In a not so-subtle jab at the United States, Bibi Netanyahu stridently announced today that “those in the international community who refuse to put red lines before Iran don’t have a moral right to place a red line before Israel.”
Mr. Netanyahu made the claim following Secretary of State Hillary Clinton’s public commitment to continuing sanctions and negotiations without setting a deadline.
Now, let’s unpack this. First, Mr. Netanyahu says he believes that were Iran to build a nuclear weapon–something that most agree is not possible within the next 12 months–it would pose an existential threat to Israel and thus the situation requirer a preventive military response. Netanyahu insists no other entity–not Israel’s closest allies, not the Israeli and US national security establishments, not the Israeli people, nor international law–can place restrictions on his freedom to preventively deal with this threat.
But there’s a serious bit of Don Quixote, tilting at windmills, in Mr. Netanyahu’s lashing out at the US. The Obama administration has never placed red lines in front of Israel and has indeed placed redlines in front of Iran. Contrary to Netanyahu’s claim, when asked, Defense Secretary Leon Panetta has said that “we respect their sovereignty and their ability to make decisions with their own security.”
US officials have, however, made statements discouraging Israeli military action, characterized by Chairman of the Joint Chiefs of Staff Gen. Dempsey’s comment that he “doesn’t want to be complicit” if Israel chooses unilateral military action against Iran. But that is because Israel is not operating in a vacuum–Netanyahu’s decisions regarding Iran would have significant impact on US security, not to mention detrimental impacts on Israel’s security.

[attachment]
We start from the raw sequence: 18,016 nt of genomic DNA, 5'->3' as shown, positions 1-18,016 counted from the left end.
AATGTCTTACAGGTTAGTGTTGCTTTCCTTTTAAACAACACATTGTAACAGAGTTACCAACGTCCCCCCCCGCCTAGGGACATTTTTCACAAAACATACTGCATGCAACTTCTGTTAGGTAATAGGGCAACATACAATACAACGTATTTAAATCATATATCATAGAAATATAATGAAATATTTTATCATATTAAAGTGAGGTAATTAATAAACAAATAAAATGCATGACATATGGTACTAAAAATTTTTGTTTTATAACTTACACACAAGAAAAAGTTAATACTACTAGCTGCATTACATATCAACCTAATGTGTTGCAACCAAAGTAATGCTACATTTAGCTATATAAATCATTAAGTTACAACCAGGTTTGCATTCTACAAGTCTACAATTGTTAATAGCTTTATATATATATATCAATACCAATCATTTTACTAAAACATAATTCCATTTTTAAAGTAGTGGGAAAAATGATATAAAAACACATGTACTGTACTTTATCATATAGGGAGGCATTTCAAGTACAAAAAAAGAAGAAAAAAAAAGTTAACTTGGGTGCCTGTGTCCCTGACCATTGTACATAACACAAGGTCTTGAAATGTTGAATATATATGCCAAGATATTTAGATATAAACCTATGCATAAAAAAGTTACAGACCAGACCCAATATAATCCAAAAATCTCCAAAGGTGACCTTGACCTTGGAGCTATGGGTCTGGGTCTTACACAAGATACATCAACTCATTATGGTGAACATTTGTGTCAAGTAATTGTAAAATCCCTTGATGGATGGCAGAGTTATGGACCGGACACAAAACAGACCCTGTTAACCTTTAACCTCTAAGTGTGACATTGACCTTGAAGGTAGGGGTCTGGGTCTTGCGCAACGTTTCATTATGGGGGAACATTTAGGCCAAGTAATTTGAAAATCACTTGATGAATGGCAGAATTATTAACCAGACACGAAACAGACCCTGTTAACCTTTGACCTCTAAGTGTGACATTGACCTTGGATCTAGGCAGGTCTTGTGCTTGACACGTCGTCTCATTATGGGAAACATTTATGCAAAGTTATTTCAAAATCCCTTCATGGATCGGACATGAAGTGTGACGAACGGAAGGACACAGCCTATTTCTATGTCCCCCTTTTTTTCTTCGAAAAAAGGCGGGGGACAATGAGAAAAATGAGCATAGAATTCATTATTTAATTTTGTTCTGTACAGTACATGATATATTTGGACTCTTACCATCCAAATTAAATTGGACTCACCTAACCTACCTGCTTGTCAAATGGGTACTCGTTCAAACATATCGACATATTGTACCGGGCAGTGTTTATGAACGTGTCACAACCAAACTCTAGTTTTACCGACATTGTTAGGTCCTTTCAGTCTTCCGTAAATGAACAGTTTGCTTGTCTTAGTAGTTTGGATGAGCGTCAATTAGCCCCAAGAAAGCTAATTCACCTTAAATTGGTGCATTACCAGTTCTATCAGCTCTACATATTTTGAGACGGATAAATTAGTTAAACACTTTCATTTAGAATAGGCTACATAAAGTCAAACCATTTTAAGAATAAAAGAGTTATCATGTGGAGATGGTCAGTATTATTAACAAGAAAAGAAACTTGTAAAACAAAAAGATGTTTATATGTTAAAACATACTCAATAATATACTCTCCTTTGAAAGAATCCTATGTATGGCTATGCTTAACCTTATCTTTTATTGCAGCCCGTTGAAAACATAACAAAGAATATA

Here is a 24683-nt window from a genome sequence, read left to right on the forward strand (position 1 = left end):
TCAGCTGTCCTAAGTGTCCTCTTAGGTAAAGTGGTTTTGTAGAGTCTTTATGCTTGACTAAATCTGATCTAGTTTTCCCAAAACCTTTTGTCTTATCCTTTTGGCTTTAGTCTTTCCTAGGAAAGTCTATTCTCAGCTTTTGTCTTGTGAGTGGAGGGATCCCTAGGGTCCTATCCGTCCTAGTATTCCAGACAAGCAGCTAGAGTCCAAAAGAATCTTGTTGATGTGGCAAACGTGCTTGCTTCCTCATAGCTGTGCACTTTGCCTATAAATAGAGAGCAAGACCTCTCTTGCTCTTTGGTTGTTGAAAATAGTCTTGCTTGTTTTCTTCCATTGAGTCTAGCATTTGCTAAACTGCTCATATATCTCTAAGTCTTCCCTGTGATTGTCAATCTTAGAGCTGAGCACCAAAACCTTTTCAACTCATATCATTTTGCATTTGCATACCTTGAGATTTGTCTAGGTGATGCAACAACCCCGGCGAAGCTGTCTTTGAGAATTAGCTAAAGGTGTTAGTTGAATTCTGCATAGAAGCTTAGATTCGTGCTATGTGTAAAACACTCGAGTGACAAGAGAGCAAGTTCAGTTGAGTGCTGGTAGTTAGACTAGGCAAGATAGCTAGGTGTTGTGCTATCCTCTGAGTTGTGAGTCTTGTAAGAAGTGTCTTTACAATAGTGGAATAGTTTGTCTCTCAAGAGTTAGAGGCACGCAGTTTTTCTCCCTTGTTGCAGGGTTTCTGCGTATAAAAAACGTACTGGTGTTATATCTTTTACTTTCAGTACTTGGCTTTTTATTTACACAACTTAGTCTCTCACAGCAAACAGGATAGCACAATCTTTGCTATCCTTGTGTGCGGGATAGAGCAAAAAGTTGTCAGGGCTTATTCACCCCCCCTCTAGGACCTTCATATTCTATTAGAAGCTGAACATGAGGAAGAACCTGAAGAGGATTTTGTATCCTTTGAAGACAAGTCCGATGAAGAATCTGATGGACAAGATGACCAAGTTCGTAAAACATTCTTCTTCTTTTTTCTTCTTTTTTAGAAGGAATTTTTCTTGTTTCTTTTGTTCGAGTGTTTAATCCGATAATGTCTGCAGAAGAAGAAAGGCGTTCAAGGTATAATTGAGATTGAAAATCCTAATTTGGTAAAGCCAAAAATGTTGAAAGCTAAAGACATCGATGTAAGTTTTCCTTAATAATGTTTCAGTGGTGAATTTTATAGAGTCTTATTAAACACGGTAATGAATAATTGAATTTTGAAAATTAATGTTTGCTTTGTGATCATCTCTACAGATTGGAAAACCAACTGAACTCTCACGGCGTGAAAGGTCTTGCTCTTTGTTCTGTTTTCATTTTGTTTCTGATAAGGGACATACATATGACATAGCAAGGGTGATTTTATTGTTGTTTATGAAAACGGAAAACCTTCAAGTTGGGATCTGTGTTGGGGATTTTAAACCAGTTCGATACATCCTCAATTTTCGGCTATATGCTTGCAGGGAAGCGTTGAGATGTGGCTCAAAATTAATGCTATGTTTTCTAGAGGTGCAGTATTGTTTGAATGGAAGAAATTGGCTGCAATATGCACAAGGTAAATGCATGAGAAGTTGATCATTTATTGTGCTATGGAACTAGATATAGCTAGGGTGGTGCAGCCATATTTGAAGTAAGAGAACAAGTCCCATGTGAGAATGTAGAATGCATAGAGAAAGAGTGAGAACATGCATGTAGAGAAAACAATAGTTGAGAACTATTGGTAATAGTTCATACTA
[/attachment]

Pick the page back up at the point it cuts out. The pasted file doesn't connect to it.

Without going into them in significant detail, several Israeli officials believe that military action would push Iran towards nuclear weapons. Additionally, Pentagon simulations predict that the US would be forced into a conflict with Iran very quickly following an Israeli strike.
For an argument that security issues such as these justify consideration by a close ally, we need to go no further than Mr. Netanyahu himself. In 2002, while making a case to the House Committee on Government Reform for the US invasion of Iraq, he stated:
A central component of any strike on Iraq must be to ensure that the Israeli Government, if it so chooses, has the means to vaccinate every citizen of Israel before action is initiated. And I want to stress that ensuring this is not merely the responsibility of the Government of Israel but also the responsibility of the Government of the United States.
Let me repeat this: The Government of Israel and the Government of the United States must jointly ensure that the people of Israel have all the available means of civil defense before action begins.
At the time, he worried that if Saddam Hussein’s regime fell, he would attack Israel with chemical and biological weapons as a final act of vengeance. The argument is a strange mirror for the present situation. Again, we have a country making plans that create security concerns for its allies. Then, Mr. Netanyahu found it acceptable to ask, and then repeat, these concerns. Now, he finds that the US “has no moral right.”
Who is it that lacks moral authority again?